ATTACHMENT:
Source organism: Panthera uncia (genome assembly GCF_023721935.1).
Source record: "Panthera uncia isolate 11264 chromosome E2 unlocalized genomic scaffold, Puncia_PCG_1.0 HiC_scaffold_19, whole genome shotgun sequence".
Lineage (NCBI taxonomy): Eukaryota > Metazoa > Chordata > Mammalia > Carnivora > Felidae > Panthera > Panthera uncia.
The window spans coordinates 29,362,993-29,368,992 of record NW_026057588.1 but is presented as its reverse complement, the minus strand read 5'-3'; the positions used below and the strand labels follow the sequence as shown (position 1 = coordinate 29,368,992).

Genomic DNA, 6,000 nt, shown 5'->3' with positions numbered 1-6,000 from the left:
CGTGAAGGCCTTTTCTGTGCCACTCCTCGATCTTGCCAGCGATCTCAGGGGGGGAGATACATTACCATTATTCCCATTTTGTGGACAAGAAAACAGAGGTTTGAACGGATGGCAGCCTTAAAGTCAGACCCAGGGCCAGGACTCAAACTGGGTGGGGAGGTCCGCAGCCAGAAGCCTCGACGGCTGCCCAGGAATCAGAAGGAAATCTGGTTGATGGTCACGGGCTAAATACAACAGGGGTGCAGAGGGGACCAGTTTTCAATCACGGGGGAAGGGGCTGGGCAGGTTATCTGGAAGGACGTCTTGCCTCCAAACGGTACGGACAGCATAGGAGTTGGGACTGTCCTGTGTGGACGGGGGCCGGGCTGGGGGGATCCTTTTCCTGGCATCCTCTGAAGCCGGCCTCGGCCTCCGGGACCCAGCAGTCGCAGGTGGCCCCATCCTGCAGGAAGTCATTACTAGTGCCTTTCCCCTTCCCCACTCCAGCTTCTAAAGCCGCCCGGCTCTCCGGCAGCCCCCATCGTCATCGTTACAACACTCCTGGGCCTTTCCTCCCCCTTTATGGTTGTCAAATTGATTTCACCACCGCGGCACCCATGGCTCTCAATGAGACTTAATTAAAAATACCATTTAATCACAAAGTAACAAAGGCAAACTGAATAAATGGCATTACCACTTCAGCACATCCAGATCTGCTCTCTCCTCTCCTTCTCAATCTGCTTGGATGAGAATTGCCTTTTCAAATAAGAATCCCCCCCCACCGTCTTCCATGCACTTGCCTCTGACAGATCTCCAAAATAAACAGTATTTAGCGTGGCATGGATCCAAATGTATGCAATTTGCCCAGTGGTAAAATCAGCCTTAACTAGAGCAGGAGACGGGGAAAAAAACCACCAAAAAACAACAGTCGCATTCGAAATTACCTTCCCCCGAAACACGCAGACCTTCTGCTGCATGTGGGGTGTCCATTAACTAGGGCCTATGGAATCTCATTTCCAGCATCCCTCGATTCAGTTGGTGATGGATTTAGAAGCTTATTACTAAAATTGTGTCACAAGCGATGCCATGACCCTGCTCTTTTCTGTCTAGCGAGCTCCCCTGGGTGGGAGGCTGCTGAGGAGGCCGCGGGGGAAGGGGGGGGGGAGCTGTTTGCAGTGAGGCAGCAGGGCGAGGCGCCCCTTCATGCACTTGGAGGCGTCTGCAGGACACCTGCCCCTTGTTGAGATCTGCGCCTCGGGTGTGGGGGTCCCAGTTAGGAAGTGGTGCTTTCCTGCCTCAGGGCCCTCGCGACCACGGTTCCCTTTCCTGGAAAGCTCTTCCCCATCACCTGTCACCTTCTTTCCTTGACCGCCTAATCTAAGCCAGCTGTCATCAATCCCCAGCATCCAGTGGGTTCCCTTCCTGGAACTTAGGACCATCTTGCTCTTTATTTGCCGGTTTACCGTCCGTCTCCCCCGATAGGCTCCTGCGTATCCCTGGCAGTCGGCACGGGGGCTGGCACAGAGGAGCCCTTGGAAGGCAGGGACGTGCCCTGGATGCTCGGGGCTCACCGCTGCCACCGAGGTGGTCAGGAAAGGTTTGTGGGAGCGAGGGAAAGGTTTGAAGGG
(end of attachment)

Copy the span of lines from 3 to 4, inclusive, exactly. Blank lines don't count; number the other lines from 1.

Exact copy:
Lineage (NCBI taxonomy): Eukaryota > Metazoa > Chordata > Mammalia > Carnivora > Felidae > Panthera > Panthera uncia.
The window spans coordinates 29,362,993-29,368,992 of record NW_026057588.1 but is presented as its reverse complement, the minus strand read 5'-3'; the positions used below and the strand labels follow the sequence as shown (position 1 = coordinate 29,368,992).